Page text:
I never liked the aesthetic.
Double Dragon II looked way better.
This is the boss? How disappointing.
At least they still have a forest stage.
Nice to see the Great Wall of China, too.
Chin, you’ve really let yourself go…
It’s a little depressing
Wait, you can use Chin?!
That’s not jumping the shark at all…
Beat Ranzou and he becomes an ally.
Props for branching out, I guess.
But some things don’t need branching out.
He’s certainly no Abobo.
Best looking part of the game.
So let’s end it on a high note
Double Dragon is a classic franchise that I feel has been overlooked and somewhat forgotten over the years. For me growing up with the NES in the late ’80s and early ’90s, the brand of Double Dragon in my mind was right up there with the likes of Mario, Punch-Out!!, Mega Man, Metroid, Castlevania and Contra. It saddens me that it kind of faded away from the spotlight but hey, we’ll always have the memories. On a side note, we did receive Double Dragon IV for PS4 and Steam on January 30, 2017. So the Lee Brothers aren’t officially dead yet.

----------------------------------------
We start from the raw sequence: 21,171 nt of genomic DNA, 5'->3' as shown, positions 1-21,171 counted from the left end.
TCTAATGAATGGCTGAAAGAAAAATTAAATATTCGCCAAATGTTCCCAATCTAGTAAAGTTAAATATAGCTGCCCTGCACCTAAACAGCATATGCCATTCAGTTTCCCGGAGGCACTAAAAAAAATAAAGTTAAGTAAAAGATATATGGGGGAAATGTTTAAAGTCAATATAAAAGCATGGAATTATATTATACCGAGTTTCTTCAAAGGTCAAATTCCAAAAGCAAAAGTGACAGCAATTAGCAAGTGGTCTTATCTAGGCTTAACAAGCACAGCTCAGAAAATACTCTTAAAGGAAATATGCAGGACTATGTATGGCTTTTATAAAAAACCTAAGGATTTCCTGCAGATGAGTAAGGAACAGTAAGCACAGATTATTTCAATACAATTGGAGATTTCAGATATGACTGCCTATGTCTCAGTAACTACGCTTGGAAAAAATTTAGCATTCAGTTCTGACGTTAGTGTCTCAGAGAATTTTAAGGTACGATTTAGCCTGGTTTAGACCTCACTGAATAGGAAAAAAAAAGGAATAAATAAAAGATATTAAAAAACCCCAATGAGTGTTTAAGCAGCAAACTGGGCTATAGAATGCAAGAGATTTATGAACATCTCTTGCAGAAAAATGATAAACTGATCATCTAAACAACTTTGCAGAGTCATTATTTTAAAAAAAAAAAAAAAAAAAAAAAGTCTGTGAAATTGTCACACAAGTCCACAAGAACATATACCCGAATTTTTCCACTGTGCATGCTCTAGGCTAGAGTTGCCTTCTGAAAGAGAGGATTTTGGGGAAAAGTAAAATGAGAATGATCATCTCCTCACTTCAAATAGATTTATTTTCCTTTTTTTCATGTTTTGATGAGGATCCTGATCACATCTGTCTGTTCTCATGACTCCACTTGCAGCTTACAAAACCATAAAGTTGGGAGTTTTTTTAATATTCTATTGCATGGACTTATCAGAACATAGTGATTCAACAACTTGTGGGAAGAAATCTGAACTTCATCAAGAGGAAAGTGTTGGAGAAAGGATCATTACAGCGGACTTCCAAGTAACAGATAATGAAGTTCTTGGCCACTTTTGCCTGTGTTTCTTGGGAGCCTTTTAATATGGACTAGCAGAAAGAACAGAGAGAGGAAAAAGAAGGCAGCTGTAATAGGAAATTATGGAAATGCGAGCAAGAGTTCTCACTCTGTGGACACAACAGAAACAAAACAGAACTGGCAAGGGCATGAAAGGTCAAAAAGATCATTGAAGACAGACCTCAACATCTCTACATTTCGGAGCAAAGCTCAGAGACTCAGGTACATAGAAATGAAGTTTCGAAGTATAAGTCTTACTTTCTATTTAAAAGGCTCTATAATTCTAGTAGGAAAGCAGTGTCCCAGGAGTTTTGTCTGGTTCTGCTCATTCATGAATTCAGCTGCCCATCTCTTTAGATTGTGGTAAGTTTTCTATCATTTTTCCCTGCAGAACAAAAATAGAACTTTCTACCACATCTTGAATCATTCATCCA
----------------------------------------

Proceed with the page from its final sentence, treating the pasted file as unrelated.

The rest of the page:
The NES trilogy was a mixed bag. The first one was great for its time. The visuals and sound were both excellent. I also kind of liked that you learn more moves as you gain experience. It makes sense being the first game that the Lee Brothers would slowly learn more moves as they go along. The only thing missing a 2-player co-op mode in the regular game mode. The second one is the best. Now you get 2-player co-op and the Lee Brothers know every trick in the book from the very beginning, so there’s no limitations or holding back from jump street. It’s an action-packed game that’s great fun with two. My only complaint? A little bit too much platforming for my liking. I don’t mind a bit of platforming in my beat ‘em ups as long as the control is on point. I can’t say that about Double Dragon II — I’ve lost many a life trying to complete all the damn jumps in that game. As for the third game in the series, I never liked it. It felt outdated and didn’t even feel like Double Dragon, names aside. Guess you can’t win ‘em all. See ya next time for the Lee Brothers’ SNES debut!
Double Dragon: 8.5
Double Dragon II: 9.0
Double Dragon III: 6.0